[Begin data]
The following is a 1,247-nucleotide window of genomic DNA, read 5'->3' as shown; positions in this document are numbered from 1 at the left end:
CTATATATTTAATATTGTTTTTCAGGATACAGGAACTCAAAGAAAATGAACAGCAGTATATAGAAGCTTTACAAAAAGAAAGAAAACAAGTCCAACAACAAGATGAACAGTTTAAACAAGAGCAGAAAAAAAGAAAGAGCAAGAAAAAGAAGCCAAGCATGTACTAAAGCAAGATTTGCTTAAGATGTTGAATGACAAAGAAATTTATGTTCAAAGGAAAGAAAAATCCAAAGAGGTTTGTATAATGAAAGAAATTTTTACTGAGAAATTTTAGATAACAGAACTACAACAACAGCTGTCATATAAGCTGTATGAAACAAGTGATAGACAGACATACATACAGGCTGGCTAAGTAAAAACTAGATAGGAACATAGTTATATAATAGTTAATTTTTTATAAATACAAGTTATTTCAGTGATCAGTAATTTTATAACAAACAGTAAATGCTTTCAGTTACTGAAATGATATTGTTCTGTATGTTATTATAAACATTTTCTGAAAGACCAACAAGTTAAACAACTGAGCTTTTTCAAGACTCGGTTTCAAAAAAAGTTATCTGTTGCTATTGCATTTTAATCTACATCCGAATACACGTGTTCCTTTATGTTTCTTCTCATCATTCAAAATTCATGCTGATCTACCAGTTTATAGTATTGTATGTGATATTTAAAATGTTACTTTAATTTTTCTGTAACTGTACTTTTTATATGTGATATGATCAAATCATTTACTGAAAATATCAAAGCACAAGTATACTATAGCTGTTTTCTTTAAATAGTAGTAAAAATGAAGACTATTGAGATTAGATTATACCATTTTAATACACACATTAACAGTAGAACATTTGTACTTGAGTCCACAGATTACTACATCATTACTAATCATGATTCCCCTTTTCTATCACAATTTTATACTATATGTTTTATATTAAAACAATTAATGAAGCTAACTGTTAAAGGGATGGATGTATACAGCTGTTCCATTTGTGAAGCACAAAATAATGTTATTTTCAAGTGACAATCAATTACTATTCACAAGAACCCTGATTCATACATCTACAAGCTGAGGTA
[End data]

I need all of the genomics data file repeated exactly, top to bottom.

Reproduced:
The following is a 1,247-nucleotide window of genomic DNA, read 5'->3' as shown; positions in this document are numbered from 1 at the left end:
CTATATATTTAATATTGTTTTTCAGGATACAGGAACTCAAAGAAAATGAACAGCAGTATATAGAAGCTTTACAAAAAGAAAGAAAACAAGTCCAACAACAAGATGAACAGTTTAAACAAGAGCAGAAAAAAAGAAAGAGCAAGAAAAAGAAGCCAAGCATGTACTAAAGCAAGATTTGCTTAAGATGTTGAATGACAAAGAAATTTATGTTCAAAGGAAAGAAAAATCCAAAGAGGTTTGTATAATGAAAGAAATTTTTACTGAGAAATTTTAGATAACAGAACTACAACAACAGCTGTCATATAAGCTGTATGAAACAAGTGATAGACAGACATACATACAGGCTGGCTAAGTAAAAACTAGATAGGAACATAGTTATATAATAGTTAATTTTTTATAAATACAAGTTATTTCAGTGATCAGTAATTTTATAACAAACAGTAAATGCTTTCAGTTACTGAAATGATATTGTTCTGTATGTTATTATAAACATTTTCTGAAAGACCAACAAGTTAAACAACTGAGCTTTTTCAAGACTCGGTTTCAAAAAAAGTTATCTGTTGCTATTGCATTTTAATCTACATCCGAATACACGTGTTCCTTTATGTTTCTTCTCATCATTCAAAATTCATGCTGATCTACCAGTTTATAGTATTGTATGTGATATTTAAAATGTTACTTTAATTTTTCTGTAACTGTACTTTTTATATGTGATATGATCAAATCATTTACTGAAAATATCAAAGCACAAGTATACTATAGCTGTTTTCTTTAAATAGTAGTAAAAATGAAGACTATTGAGATTAGATTATACCATTTTAATACACACATTAACAGTAGAACATTTGTACTTGAGTCCACAGATTACTACATCATTACTAATCATGATTCCCCTTTTCTATCACAATTTTATACTATATGTTTTATATTAAAACAATTAATGAAGCTAACTGTTAAAGGGATGGATGTATACAGCTGTTCCATTTGTGAAGCACAAAATAATGTTATTTTCAAGTGACAATCAATTACTATTCACAAGAACCCTGATTCATACATCTACAAGCTGAGGTA